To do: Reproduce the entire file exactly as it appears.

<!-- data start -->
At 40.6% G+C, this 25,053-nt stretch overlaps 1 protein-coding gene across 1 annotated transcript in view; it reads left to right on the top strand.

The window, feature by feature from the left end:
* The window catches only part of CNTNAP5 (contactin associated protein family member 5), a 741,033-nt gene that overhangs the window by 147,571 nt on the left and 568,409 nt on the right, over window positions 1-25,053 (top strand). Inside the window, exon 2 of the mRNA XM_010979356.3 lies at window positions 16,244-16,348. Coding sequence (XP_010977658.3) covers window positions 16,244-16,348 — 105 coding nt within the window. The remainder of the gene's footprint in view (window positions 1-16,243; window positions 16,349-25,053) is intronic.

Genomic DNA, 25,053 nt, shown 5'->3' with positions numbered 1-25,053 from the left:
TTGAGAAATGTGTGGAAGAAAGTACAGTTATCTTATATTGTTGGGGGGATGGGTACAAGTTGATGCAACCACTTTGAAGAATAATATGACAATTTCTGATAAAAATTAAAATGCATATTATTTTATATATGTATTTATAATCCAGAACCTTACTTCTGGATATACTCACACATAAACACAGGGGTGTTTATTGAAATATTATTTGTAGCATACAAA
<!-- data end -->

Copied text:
At 40.6% G+C, this 25,053-nt stretch overlaps 1 protein-coding gene across 1 annotated transcript in view; it reads left to right on the top strand.

The window, feature by feature from the left end:
* The window catches only part of CNTNAP5 (contactin associated protein family member 5), a 741,033-nt gene that overhangs the window by 147,571 nt on the left and 568,409 nt on the right, over window positions 1-25,053 (top strand). Inside the window, exon 2 of the mRNA XM_010979356.3 lies at window positions 16,244-16,348. Coding sequence (XP_010977658.3) covers window positions 16,244-16,348 — 105 coding nt within the window. The remainder of the gene's footprint in view (window positions 1-16,243; window positions 16,349-25,053) is intronic.

Genomic DNA, 25,053 nt, shown 5'->3' with positions numbered 1-25,053 from the left:
TTGAGAAATGTGTGGAAGAAAGTACAGTTATCTTATATTGTTGGGGGGATGGGTACAAGTTGATGCAACCACTTTGAAGAATAATATGACAATTTCTGATAAAAATTAAAATGCATATTATTTTATATATGTATTTATAATCCAGAACCTTACTTCTGGATATACTCACACATAAACACAGGGGTGTTTATTGAAATATTATTTGTAGCATACAAA